The first Mini prototypes were powered by a 946 cc engine developing 37 hp. Fearing that the car would be too powerful to handle, Mini’s engineers reduced the engine displacement to 848cc, reducing the power to 33bhp more acceptable.

Via shannons.com.au

The resulting Mini Mk1 took 26.5 slow seconds to go from 0 to 60 mph and had a top speed of 75 mph. It may seem extremely slow by today’s standards, but the Mini was one of the fastest economy cars back then. For example, the Triumph Herald took 31.3 seconds to reach 60 mph, while the Morris Minor 1000 took 36.4 seconds.

5 The Original Mini is Britain’s all-time favorite car

a classic Mini Cooper parked outside

Via car-from-uk.com

Britain has produced many iconic cars, including the McLaren F1, Jaguar E-Type, Aston Martin DB5 and Range Rover, to name a few. However, none of those icons were good enough to prevent the Mini from being named the best British car of all time in a 2012 survey by the British car magazine. Coach.

RELATED: 10 Reasons The Mini Has Lost Its Freshness

Via Pendine Historic Cars

The Mini’s victory came as a surprise to many, but it makes perfect sense as the Mini is an icon of British innovation that has enabled millions of people around the world to benefit from an affordable automobile. The fact that there are still over 469 Mini Clubs in the UK shows how popular the small car is.

4 He inspired the miniskirt

Mary Quant in mini

Via the BMW group

Mary Quant was one of the most famous British fashion designers of the 1960s. Quant is widely regarded as one of the designers behind the miniskirt trend, which is still popular to this day.

Mini Oselli remastered edition limited to 60 copies

Source: David Brown Automobile

Quant didn’t invent the short dresses, but it has something to do with the name “miniskirt” given to them, taking inspiration from the Mini car. People associated the miniskirt with the popular vehicle, especially after Quant featured the vehicle in his clothing brand advertisements.

3 The Mini was produced in several variations and body styles

Mini van

Via Pinterest

The popularity of the original Mini spawned many variants targeted at different markets. There were several Mini body styles designed to meet various needs. For example, the Wesley Hornet was a longer, more luxurious version of the Mini intended for the wealthy.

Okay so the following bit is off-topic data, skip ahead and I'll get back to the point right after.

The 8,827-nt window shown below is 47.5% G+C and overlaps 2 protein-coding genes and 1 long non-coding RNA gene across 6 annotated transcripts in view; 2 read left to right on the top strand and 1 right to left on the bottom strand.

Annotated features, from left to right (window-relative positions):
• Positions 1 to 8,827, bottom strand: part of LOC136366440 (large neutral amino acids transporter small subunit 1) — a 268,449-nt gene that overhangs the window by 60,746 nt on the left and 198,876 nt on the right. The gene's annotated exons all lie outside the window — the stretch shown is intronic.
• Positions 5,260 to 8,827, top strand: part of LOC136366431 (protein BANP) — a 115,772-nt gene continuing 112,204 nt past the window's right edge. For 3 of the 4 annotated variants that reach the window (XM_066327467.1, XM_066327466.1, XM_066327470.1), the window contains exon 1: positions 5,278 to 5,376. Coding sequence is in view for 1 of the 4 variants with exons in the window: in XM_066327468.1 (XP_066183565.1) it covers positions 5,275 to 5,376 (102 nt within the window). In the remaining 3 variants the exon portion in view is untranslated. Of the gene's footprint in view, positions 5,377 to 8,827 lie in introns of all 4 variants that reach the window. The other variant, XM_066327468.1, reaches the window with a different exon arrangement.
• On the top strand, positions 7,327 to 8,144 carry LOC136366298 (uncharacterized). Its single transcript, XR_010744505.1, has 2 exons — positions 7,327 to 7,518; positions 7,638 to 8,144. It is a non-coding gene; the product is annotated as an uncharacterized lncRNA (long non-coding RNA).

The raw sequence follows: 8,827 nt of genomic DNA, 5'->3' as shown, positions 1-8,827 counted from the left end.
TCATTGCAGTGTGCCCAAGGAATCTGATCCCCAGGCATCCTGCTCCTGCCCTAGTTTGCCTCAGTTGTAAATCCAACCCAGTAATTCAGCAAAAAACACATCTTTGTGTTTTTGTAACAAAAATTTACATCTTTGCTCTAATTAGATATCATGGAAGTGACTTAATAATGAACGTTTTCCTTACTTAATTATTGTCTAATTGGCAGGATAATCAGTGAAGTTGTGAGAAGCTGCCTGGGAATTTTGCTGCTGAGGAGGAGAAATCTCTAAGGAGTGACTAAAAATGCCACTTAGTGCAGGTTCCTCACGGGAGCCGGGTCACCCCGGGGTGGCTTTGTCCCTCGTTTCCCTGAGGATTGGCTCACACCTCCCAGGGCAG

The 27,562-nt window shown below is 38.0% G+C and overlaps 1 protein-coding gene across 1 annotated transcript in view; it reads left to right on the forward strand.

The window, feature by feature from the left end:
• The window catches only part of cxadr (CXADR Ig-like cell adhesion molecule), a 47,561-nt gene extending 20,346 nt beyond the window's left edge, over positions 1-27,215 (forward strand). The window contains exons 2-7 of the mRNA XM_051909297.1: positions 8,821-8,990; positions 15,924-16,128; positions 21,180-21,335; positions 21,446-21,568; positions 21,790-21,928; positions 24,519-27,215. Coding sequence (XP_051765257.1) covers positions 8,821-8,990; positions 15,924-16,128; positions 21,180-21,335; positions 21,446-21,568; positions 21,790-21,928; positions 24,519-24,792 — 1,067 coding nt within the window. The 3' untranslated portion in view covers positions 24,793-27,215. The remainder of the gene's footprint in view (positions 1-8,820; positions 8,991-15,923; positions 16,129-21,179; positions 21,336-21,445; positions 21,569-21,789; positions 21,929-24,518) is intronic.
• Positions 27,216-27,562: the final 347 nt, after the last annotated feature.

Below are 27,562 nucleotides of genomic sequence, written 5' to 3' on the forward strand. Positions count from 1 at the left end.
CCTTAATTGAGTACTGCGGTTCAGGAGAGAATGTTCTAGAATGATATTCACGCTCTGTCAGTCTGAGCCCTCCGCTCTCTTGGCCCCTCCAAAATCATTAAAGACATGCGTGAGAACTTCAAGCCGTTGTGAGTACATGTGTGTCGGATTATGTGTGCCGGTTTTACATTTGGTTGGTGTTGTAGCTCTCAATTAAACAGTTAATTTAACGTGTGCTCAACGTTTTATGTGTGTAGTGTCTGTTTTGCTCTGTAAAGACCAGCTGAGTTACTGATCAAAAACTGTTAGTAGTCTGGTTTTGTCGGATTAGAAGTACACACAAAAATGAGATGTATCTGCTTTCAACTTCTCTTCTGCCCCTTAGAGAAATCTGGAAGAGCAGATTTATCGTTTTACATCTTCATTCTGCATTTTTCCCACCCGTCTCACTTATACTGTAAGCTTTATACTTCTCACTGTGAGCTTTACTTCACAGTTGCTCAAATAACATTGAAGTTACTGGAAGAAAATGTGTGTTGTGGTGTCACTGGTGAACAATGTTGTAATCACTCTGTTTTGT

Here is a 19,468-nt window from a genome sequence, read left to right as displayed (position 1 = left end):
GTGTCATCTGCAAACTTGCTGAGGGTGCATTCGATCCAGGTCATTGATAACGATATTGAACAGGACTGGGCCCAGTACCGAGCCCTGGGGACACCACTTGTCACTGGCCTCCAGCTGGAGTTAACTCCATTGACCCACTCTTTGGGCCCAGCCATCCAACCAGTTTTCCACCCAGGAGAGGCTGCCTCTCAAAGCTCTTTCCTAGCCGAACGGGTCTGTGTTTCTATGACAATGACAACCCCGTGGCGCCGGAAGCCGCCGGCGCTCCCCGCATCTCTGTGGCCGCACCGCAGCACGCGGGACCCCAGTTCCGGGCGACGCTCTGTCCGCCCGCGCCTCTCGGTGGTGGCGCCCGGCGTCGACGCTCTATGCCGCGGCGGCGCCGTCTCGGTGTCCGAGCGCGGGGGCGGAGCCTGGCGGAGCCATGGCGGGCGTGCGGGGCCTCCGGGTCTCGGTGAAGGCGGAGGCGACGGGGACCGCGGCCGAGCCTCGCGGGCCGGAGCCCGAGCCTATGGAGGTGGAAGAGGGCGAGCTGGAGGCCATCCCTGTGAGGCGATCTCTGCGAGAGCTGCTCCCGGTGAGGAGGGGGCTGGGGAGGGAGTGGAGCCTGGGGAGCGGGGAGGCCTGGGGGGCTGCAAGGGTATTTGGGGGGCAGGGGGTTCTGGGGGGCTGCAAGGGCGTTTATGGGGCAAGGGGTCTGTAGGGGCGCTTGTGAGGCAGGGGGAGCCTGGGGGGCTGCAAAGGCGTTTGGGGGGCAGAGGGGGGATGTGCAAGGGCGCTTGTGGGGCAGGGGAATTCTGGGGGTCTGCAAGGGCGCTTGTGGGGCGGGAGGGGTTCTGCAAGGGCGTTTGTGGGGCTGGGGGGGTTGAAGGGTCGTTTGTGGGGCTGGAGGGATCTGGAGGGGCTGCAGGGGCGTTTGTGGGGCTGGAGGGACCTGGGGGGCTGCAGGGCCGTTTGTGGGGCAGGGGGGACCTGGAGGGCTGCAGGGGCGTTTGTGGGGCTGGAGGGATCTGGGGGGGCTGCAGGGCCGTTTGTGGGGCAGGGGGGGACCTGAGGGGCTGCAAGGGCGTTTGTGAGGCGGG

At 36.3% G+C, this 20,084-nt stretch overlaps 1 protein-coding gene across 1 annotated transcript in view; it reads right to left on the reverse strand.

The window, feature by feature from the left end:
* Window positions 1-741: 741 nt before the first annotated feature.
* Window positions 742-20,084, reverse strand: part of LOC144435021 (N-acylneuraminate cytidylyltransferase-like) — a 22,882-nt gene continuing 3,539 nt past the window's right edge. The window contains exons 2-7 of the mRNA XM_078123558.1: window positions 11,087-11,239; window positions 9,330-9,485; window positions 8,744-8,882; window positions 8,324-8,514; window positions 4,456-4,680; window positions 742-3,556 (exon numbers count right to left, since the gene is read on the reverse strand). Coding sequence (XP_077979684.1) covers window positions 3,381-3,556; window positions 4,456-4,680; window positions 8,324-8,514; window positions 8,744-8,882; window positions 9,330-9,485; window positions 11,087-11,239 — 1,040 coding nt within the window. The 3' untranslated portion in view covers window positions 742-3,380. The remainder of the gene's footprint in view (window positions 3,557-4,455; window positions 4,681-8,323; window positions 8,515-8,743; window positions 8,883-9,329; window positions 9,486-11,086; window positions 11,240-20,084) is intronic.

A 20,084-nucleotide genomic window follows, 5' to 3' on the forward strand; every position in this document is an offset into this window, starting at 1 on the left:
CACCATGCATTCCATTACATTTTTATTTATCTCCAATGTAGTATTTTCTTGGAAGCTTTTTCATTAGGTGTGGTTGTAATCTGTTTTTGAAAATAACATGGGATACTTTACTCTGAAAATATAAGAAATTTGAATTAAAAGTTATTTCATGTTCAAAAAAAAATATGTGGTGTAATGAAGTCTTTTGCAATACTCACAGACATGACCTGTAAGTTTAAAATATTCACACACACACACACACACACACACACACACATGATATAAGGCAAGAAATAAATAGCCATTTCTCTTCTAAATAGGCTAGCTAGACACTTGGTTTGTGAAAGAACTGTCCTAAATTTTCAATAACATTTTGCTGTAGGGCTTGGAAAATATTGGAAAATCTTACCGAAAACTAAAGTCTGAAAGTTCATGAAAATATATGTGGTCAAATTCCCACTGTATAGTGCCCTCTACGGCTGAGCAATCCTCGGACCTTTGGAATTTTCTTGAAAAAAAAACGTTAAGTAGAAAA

mini cooper pick up

Via Reddit

There was also a Mini Van designed to transport items for businesses as well as a Mini Pick-up to meet similar needs. BMC also built the Moke – a Mini-based utility vehicle for the British Army. However, it did not have enough ground clearance for military use.

2 The design of the original Mini hasn’t changed for four decades

Via Artebellum Menu artebellum Logo

The designer and the general public loved the original design of the Mini so much that there has been no significant change for over 40 years. It’s almost unheard of in vehicles, but Alec Issigonis insisted it was the right move. As the saying goes, “If it ain’t broke, don’t fix it.”

Via vadrive.com

They’ve made a few minor cosmetic changes and improved the powertrain over the years, but the base never received an update. Of course, that changed when BMW took over in 2000 and introduced the new Mini design that we see on the roads today.

1 The world record for the number of people who can enter a mini classic is 23

Mini-recording

Via NY Daily News

We have already indicated above that the Mini was intended to be able to accommodate four adult passengers. However, the actual number of people that can fit in a mini is way more than that – 28, to be exact.

Mini-recording

Via Car Sales

In 2012, a group of 28 highly trained gymnasts set a Guinness World Record when they all fit into a modern Mini Cooper, breaking their previous record of 27. The same group also set the record for the classic Mini, with a total of 23 girls. If that isn’t a testament to the Mini’s space-saving excellence, we don’t know what is.